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UK to get first music therapy centre of excellence for people living with dementia

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Published Time: 11.05.2024 - 05:40:44 Modified Time: 11.05.2024 - 05:40:44

The long-term goal of the project is to use the knowledge built up over the next three years to analyse how music therapy can reduce the need for health and care services

The long-term goal of the project is to use the knowledge built up over the next three years to analyse how music therapy can reduce the need for health and care services.

Chief North of England correspondent @GregMilamSky

Saturday 11 May 2024 02:24, UK

Greater Manchester is to become the UK's first centre of excellence for music therapy for dementiain a bid to establish if the treatment can ease pressure on the NHS.

More than £1m of funding has been committed to the project to offer more musical support to people living with dementia across all of Greater Manchester.

There are more than 940,000 people in the UK who have dementia with one in 11 people over-65 being most affected.

The care of people living with dementia in the UK costs more than £34bn each year, with the Alzheimer's Society saying that by 2040, 1.6 million people in the UK will have dementia.

The long-term goal of the project is to use the knowledge built up over the next three years to analyse how music therapy can reduce the need for health and care services.

Sue Clarke, the Alzheimer's Society's regional manager for services in the North West, said: "This is something we've got to think about really differently. This keeps people well and at home and this keeps people out of the health and social care system.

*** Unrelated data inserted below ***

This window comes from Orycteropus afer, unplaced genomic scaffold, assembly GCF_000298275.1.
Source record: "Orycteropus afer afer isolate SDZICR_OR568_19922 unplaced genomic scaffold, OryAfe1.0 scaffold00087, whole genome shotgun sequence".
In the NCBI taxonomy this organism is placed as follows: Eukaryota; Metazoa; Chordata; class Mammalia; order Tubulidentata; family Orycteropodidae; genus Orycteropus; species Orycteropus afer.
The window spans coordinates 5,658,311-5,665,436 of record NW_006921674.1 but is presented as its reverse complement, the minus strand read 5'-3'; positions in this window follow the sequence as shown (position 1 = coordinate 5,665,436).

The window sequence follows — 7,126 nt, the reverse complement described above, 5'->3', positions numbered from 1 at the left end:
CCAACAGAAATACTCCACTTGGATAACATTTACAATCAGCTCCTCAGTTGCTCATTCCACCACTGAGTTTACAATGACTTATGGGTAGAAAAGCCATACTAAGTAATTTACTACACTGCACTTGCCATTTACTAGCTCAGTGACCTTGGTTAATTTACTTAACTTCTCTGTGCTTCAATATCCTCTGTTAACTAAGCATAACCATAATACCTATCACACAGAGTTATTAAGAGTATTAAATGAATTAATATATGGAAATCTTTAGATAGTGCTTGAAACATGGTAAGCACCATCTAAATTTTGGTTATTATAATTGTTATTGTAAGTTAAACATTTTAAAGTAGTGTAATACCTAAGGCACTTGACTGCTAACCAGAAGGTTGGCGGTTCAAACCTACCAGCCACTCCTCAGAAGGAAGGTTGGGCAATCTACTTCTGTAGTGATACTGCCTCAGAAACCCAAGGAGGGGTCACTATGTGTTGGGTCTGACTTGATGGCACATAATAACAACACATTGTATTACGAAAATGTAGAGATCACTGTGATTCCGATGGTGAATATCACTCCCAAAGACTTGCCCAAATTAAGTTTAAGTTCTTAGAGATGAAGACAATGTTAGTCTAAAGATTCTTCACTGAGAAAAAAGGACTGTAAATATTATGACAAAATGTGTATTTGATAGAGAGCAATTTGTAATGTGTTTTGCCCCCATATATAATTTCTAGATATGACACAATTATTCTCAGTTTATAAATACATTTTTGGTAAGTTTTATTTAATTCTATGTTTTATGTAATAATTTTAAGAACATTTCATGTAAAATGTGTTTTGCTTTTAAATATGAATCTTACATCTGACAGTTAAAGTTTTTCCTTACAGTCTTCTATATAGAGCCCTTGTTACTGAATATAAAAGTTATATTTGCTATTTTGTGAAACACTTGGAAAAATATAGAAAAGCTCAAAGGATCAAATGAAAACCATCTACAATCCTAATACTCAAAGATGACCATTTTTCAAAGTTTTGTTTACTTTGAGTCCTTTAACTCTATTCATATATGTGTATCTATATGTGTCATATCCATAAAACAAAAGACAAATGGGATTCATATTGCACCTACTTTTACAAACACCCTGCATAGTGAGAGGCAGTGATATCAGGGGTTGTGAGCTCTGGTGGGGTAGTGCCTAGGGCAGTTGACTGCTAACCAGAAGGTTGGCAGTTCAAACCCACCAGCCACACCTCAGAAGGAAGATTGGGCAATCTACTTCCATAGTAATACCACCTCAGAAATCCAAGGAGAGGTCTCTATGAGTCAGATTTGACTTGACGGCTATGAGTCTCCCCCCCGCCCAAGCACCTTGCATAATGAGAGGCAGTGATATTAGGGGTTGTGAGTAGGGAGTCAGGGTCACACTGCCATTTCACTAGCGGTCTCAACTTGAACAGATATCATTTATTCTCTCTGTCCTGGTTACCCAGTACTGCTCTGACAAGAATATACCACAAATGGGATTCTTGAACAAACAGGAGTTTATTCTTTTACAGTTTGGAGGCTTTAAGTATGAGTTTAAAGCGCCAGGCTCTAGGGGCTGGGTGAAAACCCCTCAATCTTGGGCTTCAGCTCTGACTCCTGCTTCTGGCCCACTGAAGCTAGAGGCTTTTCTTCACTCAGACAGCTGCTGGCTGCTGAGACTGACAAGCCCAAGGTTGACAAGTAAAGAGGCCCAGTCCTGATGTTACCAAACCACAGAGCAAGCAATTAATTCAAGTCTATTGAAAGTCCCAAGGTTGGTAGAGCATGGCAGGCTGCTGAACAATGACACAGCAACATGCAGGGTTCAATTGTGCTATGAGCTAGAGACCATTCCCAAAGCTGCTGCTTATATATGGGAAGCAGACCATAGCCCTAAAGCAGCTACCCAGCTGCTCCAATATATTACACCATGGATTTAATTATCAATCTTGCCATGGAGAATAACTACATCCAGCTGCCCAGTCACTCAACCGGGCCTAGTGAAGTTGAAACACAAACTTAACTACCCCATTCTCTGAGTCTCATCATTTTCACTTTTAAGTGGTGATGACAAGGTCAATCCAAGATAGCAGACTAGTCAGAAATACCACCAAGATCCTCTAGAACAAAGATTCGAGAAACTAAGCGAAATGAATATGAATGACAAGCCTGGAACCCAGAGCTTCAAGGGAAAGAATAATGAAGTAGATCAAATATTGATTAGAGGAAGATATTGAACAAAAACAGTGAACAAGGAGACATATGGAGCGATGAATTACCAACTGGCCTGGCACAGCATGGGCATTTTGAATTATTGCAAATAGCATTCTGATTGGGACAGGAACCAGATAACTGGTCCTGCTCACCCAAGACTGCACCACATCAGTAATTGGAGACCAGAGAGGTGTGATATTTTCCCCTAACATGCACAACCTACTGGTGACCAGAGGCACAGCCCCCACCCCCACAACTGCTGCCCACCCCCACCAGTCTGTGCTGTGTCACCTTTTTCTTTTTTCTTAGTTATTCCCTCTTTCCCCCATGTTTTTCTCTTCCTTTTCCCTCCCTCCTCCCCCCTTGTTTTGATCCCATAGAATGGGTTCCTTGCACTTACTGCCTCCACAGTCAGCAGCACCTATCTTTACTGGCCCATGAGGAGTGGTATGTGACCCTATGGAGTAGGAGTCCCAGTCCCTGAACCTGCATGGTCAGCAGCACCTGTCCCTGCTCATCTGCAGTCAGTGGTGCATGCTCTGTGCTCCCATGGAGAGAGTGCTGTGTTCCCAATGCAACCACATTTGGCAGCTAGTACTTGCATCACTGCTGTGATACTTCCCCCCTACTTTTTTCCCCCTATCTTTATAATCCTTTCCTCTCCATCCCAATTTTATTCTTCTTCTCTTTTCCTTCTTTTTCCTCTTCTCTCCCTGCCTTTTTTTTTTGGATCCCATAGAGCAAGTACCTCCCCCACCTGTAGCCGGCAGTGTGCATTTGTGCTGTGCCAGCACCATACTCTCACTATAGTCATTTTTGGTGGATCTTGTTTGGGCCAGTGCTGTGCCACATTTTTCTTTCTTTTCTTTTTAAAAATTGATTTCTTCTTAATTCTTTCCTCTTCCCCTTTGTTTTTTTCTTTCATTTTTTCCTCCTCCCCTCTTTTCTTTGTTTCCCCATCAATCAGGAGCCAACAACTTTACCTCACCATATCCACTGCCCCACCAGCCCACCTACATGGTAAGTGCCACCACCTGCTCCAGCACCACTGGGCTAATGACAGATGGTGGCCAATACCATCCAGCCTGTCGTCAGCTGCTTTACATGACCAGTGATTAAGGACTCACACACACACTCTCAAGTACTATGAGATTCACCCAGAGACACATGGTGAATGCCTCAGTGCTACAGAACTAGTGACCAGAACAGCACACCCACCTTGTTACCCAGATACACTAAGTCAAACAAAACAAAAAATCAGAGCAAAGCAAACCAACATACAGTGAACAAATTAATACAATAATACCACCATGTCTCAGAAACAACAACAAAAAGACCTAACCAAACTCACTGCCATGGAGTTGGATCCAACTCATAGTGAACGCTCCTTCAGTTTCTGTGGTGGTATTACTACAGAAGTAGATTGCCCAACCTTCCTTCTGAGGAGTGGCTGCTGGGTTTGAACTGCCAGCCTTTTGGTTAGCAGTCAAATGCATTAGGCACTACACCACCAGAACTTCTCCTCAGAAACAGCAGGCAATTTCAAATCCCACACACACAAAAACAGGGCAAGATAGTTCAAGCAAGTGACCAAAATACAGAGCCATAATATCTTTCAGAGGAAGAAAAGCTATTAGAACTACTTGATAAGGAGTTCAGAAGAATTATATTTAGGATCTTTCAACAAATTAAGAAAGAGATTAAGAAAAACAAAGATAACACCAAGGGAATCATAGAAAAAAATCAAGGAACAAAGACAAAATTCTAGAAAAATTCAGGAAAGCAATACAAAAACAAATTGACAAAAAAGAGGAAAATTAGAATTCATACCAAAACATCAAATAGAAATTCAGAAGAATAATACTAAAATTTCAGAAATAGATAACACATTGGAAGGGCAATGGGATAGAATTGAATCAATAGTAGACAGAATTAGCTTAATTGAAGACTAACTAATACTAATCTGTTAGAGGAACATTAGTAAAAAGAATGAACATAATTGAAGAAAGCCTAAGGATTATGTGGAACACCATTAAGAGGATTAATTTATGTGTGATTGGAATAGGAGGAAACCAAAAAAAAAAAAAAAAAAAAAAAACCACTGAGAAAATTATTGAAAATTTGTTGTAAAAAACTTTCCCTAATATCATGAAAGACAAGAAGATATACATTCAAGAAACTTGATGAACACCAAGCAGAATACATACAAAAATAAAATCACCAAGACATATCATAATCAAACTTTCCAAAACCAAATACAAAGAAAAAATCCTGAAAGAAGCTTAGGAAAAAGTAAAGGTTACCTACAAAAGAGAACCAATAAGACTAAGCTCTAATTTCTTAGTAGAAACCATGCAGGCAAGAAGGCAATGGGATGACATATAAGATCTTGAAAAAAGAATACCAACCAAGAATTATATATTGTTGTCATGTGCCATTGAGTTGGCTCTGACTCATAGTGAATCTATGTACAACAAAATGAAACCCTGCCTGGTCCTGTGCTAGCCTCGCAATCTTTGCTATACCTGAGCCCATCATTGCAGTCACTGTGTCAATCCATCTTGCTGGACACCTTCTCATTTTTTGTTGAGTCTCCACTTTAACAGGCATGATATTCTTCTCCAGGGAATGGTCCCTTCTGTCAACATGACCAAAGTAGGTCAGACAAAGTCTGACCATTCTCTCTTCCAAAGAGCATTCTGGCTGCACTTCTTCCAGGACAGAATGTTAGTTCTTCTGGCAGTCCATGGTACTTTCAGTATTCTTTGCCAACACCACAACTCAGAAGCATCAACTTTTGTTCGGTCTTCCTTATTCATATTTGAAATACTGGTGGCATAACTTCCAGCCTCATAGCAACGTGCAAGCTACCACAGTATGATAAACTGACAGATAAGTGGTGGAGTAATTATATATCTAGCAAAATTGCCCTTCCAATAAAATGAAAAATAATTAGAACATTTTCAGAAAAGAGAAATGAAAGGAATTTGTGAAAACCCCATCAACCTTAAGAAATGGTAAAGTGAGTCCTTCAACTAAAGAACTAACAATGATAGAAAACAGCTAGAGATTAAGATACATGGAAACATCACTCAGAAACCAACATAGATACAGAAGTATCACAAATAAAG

"It's about being part of something that will enable people to stay socially active, stay engaged and for them not to end up going into long-term care which is going to support the social care system."

The project was launched at a music cafe hosted by Manchester Camerata, which runs weekly Music in Mind sessions at The Monastery in Gorton, Greater Manchester.

Beryl Roczniak and her daughters attend each week. "For people my age, it's something that keeps you going," Ms Roczniak said.

Her daughter Irenka Roczniak-Harding said it has been transformative: "You can see how uplifting it is for her, and even to her grandchildren who come now and again."

Sonia Roczniak-Gulzar, her other daughter, added: "We've had some challenging times, over the last 18 months but we've managed to keep her out of hospital and she's coming every week apart from maybe one or two, when she's been unwell and she misses it."

Amina Hussain is the principal flute player with Manchester Camerata and also works as the charity's resident music therapist.

She said: "We have so many magic moments in sessions that are maybe not immediately noticeable to an outside eye, but some of those really subtle changes in someone when you have an interaction with them is just gorgeous.

"It's one of the most joyous things any of us have ever experienced. It's really changed how we view music and what it can do for people."

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Danny Docherty has vascular dementia and attends the sessions with his wife Sue and two carers. Each week he performs the Irish classic Danny Boy accompanied by the pianist and remembers all of the words.

"When you come here you feel more settled," he said.

His wife Sue added: "I think music is fabulous, it takes a lot of things away and you're here in this moment. You want to sprinkle something, and it stays there forever."

Among those committing funding and supporting the project is Mayor of Greater Manchester Andy Burnham who revealed his own music fan father has recently moved into care having been diagnosed with dementia.


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He said: "Greater Manchester is a place that has always understood the power of music.

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